Why do presidents continually feel compelled to deceive the public about their health? The answer can be found in the case of the first president caught lying about his health: Chester Arthur, whom hardly anybody now even remembers was president. After succeeding James Garfield, the president who was shot just a few months into his term at Union Station in Washington DC by a disappointed office seeker, Arthur was diagnosed with Bright’s disease, a fatal kidney disorder. After his diagnosis Arthur insisted on keeping the public in the dark about his illness for the main reason that he didn’t want voters worrying that they might be in danger of losing a second president in a row, this time from disease instead of a bullet.
But he also had another reason. He’d seen what happens when a president’s health becomes the subject of news stories: All anybody talks about is the president’s health. That is what happened when Garfield had been shot. Garfield hadn’t died quickly as Lincoln had. For several months he’d lingered precariously between life and death. Each day the press put out numerous newspaper editions updating the public on the president’s health status. They discovered that news of this type sells.
The lesson Chester Arthur learned was that a president’s health is one of those kinds of issues that is susceptible to public debate. Everybody has an opinion about health as it’s a subject with which we are all familiar. If he had any hope of keeping the public’s attention on the issues he wanted people to think about, he had to conceal his illness. He was also mindful of the danger that news about his health might have on perceptions of his leadership. Voters, like primates in the jungle, look up to leaders who are strong. A physically weak leader can give the impression they’re politically weak.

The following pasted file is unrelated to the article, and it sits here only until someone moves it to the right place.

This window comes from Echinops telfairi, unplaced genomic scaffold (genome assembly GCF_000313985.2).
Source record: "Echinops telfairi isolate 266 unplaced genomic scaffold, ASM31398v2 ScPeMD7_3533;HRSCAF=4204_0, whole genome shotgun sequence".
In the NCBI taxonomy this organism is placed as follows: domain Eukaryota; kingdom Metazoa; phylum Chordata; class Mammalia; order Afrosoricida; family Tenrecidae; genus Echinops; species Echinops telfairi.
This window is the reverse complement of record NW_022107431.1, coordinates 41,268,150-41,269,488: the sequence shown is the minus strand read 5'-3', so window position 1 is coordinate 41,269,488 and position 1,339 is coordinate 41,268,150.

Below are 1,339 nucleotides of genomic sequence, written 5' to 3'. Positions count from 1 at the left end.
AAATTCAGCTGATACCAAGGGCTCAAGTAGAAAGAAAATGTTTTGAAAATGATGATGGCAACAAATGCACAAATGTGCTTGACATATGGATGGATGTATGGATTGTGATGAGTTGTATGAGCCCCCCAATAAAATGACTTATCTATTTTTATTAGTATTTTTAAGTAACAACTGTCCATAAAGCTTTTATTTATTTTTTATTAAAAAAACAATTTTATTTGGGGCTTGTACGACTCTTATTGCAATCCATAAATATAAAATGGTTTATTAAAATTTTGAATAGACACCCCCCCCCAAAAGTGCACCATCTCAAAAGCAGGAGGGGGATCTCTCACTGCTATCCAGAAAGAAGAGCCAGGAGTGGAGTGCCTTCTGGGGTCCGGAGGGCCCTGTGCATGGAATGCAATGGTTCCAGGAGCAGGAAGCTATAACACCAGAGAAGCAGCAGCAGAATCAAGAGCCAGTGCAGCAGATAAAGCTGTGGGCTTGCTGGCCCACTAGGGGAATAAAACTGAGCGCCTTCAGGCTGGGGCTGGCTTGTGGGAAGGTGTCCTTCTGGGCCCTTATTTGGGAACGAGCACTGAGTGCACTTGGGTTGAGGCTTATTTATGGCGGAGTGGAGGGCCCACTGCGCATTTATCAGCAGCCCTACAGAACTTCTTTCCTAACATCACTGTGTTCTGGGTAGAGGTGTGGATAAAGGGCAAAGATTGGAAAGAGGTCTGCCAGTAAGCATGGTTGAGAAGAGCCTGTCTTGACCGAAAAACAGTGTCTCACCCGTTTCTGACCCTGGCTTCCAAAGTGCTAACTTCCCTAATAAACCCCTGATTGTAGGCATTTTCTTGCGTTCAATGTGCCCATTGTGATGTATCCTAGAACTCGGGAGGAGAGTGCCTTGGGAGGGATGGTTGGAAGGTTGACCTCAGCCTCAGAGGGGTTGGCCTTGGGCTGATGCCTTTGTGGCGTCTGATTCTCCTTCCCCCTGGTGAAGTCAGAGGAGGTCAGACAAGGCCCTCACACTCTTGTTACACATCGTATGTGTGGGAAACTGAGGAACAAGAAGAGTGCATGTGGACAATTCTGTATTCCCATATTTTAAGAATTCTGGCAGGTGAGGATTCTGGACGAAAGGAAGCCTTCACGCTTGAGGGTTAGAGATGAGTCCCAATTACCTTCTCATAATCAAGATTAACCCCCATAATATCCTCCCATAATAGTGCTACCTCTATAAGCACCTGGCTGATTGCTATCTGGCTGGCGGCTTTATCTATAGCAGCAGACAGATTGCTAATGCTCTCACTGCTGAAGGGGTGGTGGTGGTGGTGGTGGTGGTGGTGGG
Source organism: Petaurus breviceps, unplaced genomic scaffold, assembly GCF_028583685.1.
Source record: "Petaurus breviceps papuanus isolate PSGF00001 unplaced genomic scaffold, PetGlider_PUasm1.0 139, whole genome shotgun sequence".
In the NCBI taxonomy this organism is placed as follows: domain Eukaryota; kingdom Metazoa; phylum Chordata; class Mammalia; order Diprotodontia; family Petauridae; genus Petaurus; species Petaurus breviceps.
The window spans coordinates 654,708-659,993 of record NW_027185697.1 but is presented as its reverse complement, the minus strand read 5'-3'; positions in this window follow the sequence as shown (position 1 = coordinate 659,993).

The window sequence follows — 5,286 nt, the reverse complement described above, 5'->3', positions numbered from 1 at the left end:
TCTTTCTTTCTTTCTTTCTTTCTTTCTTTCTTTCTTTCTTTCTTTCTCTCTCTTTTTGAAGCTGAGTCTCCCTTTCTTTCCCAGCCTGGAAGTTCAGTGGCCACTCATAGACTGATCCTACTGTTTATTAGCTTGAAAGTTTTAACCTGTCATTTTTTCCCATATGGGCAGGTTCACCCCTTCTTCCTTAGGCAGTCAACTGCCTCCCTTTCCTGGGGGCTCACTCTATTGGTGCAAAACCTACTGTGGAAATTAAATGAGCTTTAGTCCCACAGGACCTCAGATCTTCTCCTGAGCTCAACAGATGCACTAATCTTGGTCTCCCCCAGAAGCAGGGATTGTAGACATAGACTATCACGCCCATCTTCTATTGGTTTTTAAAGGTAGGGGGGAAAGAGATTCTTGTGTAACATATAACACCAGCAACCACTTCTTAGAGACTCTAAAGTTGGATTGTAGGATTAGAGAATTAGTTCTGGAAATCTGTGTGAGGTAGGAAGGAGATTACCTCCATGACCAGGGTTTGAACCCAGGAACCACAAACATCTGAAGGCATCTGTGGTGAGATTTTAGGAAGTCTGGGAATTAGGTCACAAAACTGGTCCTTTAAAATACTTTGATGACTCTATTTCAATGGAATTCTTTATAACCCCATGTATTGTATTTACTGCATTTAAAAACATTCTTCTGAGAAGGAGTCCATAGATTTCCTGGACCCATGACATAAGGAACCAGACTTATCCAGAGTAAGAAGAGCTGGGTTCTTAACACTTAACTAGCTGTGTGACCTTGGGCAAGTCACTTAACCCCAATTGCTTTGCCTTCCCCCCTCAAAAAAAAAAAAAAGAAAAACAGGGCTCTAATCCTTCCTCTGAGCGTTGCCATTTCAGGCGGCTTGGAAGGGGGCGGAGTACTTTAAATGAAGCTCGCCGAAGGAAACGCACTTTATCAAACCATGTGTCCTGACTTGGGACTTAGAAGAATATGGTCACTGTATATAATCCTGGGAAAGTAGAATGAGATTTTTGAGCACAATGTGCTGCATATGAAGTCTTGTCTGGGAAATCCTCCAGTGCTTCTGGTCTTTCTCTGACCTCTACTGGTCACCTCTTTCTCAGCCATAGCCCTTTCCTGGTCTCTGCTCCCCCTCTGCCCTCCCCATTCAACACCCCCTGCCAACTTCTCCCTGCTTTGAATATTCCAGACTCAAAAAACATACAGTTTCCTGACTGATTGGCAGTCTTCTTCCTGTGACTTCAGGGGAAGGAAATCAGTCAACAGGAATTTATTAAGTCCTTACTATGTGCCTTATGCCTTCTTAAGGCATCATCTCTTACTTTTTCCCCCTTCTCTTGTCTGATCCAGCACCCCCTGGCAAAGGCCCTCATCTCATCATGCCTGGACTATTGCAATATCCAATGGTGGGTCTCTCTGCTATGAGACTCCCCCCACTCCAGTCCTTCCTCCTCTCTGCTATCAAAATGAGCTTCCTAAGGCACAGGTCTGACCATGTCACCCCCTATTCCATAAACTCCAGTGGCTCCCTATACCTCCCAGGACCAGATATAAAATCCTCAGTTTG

These are the same considerations that drove Grover Cleveland a few years later to conceal his diagnosis of mouth cancer. Cleveland was just a few months into his second term when one of the worst depressions in American history got underway, the Panic of 1893. Just as evidence of the panic was emerging Cleveland discovered a soft spot in his upper jaw. When doctors investigated they found a cancerous lump that had to come out. On the weekend of July fourth the president climbed aboard a yacht in New York City and sailed out to sea, where doctors performed an operation that very well could have ended the life of the portly president. He lived, fortunately, but gave the public no hint of what had transpired. When reporters noticed his absence an official was sent out to lie. Only one member of the cabinet was told the truth. Not even the vice president was informed.
Should we be bothered by these politicians’ pattern of deception? Of course. In a democracy the people have the right to know the status of their leaders’ (and would be leaders’) physical health. But it’s also understandable why leaders have so often misled the public about their health. When their health becomes an issue they lose what is arguably a president’s most important power: the ability to help set the national agenda.
Some people have been wondering why Hillary Clinton didn’t immediately disclose her diagnosis. The answer her partisan critics give is that she’s a congenital liar. The real answer is more complicated. History suggests she probably was hoping to muddle through. That way she could keep the country’s focus on her agenda and not her health. Now, however mild her illness turns out to be, she has lost that chance for at least several days and perhaps several weeks. Given that there are less than two months left before Election Day, that’s time she really cannot afford to lose.